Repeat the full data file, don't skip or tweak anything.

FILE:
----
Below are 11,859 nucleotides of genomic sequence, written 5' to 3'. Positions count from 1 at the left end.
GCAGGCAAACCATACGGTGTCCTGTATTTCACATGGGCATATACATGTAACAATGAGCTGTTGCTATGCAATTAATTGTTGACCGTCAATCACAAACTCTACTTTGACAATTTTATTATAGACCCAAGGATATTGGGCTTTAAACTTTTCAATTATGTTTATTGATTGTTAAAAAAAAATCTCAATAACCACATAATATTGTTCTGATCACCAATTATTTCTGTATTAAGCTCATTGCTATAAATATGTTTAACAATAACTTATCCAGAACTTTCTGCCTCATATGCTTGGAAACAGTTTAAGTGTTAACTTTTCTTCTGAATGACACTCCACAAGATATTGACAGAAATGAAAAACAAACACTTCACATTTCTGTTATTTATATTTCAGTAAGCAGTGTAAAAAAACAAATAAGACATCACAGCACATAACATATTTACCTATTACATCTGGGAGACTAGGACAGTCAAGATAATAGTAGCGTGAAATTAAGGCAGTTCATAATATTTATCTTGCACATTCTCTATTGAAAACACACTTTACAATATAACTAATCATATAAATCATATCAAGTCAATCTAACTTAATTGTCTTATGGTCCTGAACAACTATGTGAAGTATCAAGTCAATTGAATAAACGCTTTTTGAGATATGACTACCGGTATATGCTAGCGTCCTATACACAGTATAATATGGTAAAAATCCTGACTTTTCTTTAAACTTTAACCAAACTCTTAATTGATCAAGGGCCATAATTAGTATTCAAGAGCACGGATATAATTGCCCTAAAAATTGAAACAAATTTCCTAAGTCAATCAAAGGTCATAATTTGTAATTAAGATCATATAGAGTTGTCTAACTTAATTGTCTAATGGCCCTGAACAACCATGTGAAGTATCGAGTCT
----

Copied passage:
Below are 11,859 nucleotides of genomic sequence, written 5' to 3'. Positions count from 1 at the left end.
GCAGGCAAACCATACGGTGTCCTGTATTTCACATGGGCATATACATGTAACAATGAGCTGTTGCTATGCAATTAATTGTTGACCGTCAATCACAAACTCTACTTTGACAATTTTATTATAGACCCAAGGATATTGGGCTTTAAACTTTTCAATTATGTTTATTGATTGTTAAAAAAAAATCTCAATAACCACATAATATTGTTCTGATCACCAATTATTTCTGTATTAAGCTCATTGCTATAAATATGTTTAACAATAACTTATCCAGAACTTTCTGCCTCATATGCTTGGAAACAGTTTAAGTGTTAACTTTTCTTCTGAATGACACTCCACAAGATATTGACAGAAATGAAAAACAAACACTTCACATTTCTGTTATTTATATTTCAGTAAGCAGTGTAAAAAAACAAATAAGACATCACAGCACATAACATATTTACCTATTACATCTGGGAGACTAGGACAGTCAAGATAATAGTAGCGTGAAATTAAGGCAGTTCATAATATTTATCTTGCACATTCTCTATTGAAAACACACTTTACAATATAACTAATCATATAAATCATATCAAGTCAATCTAACTTAATTGTCTTATGGTCCTGAACAACTATGTGAAGTATCAAGTCAATTGAATAAACGCTTTTTGAGATATGACTACCGGTATATGCTAGCGTCCTATACACAGTATAATATGGTAAAAATCCTGACTTTTCTTTAAACTTTAACCAAACTCTTAATTGATCAAGGGCCATAATTAGTATTCAAGAGCACGGATATAATTGCCCTAAAAATTGAAACAAATTTCCTAAGTCAATCAAAGGTCATAATTTGTAATTAAGATCATATAGAGTTGTCTAACTTAATTGTCTAATGGCCCTGAACAACCATGTGAAGTATCGAGTCT